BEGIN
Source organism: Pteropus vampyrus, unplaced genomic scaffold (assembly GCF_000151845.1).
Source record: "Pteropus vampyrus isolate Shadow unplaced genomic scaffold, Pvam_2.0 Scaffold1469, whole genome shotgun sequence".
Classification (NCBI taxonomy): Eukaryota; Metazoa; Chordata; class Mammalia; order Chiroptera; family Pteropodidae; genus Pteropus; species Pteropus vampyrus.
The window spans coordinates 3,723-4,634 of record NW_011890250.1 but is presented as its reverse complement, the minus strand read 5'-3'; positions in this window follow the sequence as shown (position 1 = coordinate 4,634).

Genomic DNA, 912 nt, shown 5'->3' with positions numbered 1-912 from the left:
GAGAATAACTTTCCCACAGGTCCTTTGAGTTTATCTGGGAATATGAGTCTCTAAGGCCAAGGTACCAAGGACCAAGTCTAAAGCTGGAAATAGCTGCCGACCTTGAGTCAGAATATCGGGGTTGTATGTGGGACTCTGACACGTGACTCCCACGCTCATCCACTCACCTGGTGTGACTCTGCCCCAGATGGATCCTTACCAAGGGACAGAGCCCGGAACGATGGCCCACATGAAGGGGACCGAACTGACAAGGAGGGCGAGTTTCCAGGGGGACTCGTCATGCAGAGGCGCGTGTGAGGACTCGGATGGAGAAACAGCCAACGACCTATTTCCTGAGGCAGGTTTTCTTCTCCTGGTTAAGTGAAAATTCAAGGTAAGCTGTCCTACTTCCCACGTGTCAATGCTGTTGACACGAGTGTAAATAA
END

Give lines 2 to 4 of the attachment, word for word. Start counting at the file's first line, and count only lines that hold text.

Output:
Source record: "Pteropus vampyrus isolate Shadow unplaced genomic scaffold, Pvam_2.0 Scaffold1469, whole genome shotgun sequence".
Classification (NCBI taxonomy): Eukaryota; Metazoa; Chordata; class Mammalia; order Chiroptera; family Pteropodidae; genus Pteropus; species Pteropus vampyrus.
The window spans coordinates 3,723-4,634 of record NW_011890250.1 but is presented as its reverse complement, the minus strand read 5'-3'; positions in this window follow the sequence as shown (position 1 = coordinate 4,634).